By Kristin Nord
New London, Conn. – When he first came on board as director of the Lyman Allyn Art Museum in May 2014, D. Samuel Quigley was taken with New London’s vibrancy and intrigued by the possibilities of building upon the museum’s considerable holdings. Within the handsome neoclassical building, situated on 11 acres overlooking the Coast Guard Academy, he found a virtual “mini-Met, with approximately 15,000 works ranging from mummies to Warhol and Picasso.” But, he said, it was time to let the rest of the world know about these treasures and to move the museum into the 21st century.
Since then, and drawing upon a career that has included tenures at the Museum of Fine Arts, Boston, the Harvard University Art Museums, and most recently, the Art Institute of Chicago, Quigley has begun to orchestrate significant changes.
Fast forward just a year and a half – and visitors will find a number of galleries are being recast in creative ways. “Cued by Color,” an exhibit of the colorful multi-layered abstract works of Lyme artist Michael DesRosiers inaugurated the museum’s “Near :: New,” a major gallery designed to showcase contemporary regional art.
A major grant will be underwriting a significant makeover of the Lyman Allyn’s permanent American art galleries in ways that Quigley hopes will serve up the institution’s considerable holdings in fresh and unexpected ways.
On the day I visited, an installation on the golden age of jazz in New York and Paris was in progress; “Herman Leonard: Jazz Memories” features portraits of 30 jazz luminaries by the renowned photographer from the museum’s permanent collection and will be on view through May 29. Armchair adventurers will would soon be lured to the Lyman for two traveling exhibitions that probed underwater exploration – in 21 oil paintings and dramatic photographs of exotic creatures, normally hidden from human eyes, procured by high definition video cameras mounted on remotely operated robotic underwater vehicles.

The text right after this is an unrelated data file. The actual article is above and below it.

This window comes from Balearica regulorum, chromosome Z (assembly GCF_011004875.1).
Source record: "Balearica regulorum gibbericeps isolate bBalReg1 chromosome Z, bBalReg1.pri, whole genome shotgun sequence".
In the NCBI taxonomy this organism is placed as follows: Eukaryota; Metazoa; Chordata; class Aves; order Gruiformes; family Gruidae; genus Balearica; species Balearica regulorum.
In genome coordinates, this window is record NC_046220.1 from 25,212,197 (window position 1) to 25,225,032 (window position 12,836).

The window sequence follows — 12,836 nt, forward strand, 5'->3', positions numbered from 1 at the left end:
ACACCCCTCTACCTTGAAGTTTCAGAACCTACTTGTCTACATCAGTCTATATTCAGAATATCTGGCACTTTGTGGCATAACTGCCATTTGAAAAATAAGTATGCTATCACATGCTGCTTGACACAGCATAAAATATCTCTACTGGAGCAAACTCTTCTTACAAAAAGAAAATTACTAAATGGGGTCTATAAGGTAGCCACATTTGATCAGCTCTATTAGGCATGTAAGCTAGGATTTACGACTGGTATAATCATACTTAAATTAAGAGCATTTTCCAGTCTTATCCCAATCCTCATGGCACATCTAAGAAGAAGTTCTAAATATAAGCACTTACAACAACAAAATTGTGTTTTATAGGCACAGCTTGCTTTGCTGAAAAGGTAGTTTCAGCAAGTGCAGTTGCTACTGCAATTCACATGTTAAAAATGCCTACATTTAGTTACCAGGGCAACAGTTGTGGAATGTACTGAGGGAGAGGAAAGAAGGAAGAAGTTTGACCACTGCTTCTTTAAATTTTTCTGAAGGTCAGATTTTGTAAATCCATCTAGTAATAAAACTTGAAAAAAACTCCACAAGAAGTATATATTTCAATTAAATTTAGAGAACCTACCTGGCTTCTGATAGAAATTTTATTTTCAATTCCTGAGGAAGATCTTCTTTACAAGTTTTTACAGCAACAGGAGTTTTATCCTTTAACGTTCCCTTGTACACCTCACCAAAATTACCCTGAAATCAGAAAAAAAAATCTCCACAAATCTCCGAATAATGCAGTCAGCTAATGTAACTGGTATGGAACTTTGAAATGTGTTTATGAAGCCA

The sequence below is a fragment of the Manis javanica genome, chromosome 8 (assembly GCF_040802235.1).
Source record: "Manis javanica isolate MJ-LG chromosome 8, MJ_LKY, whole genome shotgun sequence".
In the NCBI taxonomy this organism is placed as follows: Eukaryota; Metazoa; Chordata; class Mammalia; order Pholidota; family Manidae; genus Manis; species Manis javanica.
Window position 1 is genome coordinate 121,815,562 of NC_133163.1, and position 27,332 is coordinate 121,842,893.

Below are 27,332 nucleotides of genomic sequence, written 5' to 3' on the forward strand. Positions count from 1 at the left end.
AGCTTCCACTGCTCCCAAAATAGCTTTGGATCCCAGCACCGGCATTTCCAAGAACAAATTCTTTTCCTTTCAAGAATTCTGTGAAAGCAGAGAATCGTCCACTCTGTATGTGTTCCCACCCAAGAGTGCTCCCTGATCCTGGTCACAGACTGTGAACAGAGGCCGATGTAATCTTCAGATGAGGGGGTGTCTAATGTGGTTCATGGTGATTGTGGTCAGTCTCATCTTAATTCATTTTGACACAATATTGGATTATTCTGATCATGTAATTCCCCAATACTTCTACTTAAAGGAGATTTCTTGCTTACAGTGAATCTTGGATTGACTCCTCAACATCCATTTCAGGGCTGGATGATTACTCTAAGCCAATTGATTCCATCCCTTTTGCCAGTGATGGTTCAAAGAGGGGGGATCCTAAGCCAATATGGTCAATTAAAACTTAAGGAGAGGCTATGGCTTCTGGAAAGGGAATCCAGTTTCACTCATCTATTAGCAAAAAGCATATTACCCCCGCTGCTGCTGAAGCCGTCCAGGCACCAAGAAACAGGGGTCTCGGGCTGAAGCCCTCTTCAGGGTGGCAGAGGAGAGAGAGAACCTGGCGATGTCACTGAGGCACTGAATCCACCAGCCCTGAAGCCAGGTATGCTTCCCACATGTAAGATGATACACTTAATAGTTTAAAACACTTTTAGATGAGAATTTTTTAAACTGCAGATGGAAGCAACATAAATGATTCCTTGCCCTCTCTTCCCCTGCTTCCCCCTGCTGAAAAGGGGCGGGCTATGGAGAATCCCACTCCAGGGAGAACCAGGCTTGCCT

“Dark Water, Deep Treasures: The Art of Discovery” is drawn from the private collection of Robert D. Ballard, PhD, an oceanic explorer who discovered the wreck of the RMS Titanic in 1985; “Beyond 300 Fathoms: Life at the Extremes” comes by way of the Ocean Exploration Trust. Both open on February 5 and remain on view through May 16.
Polly Merrill, head of the Lyman’s Board of Trustees, was enroute to her weekly meeting with Quigley a few days later, and paused for a brief phone conversation to sing the director’s praises. “There is no question Sam is the right person at the right time for the Lyman,” she said. “He loves the museum world and he knows what museums have to do to stay relevant and exciting.”
Merrill added that Quigley brings an interdisciplinary approach towards much of what he does, having trained at Wesleyan University as an ethnomusicologist, and seeing possibilities from a humanist’s worldview.
Expect to see expanded music and educational programming at the Lyman and in future years an expansion of the museum’s outdoor sculpture park. And from May through early September, don’t miss the Lyman’s upcoming retrospective on the leading American Impressionist, J. Alden Weir, “A Good Summer’s Work.”
While the Weir Farm in Western Connecticut, the United States Park Service’s only art park, has received the lion’s share of attention in recent years, it was actually at Weir’s lesser-known retreat in Windham in Northeastern Connecticut where the artist painted many of his best works. The show will bring together 40 paintings from museums and private collections throughout the country for the first time. A special Lyman smartphone app should be ready by then, to enable visitors to further their studies, whether about Weir, American Impressionism or many of the museum’s other holdings.
For a little museum long revered as “a hidden gem,” the Weir exhibition is promising to shake things up considerably.
“It’s going to be a blockbuster,” Merrill predicts.
(The Lyman Allen Art Museum, 625 Williams St., New London, is open Tuesday through Saturday from 10 a.m.-5 p.m. and Sunday from 1 p.m.-5 p.m. For more information, call (860) 443-2545.)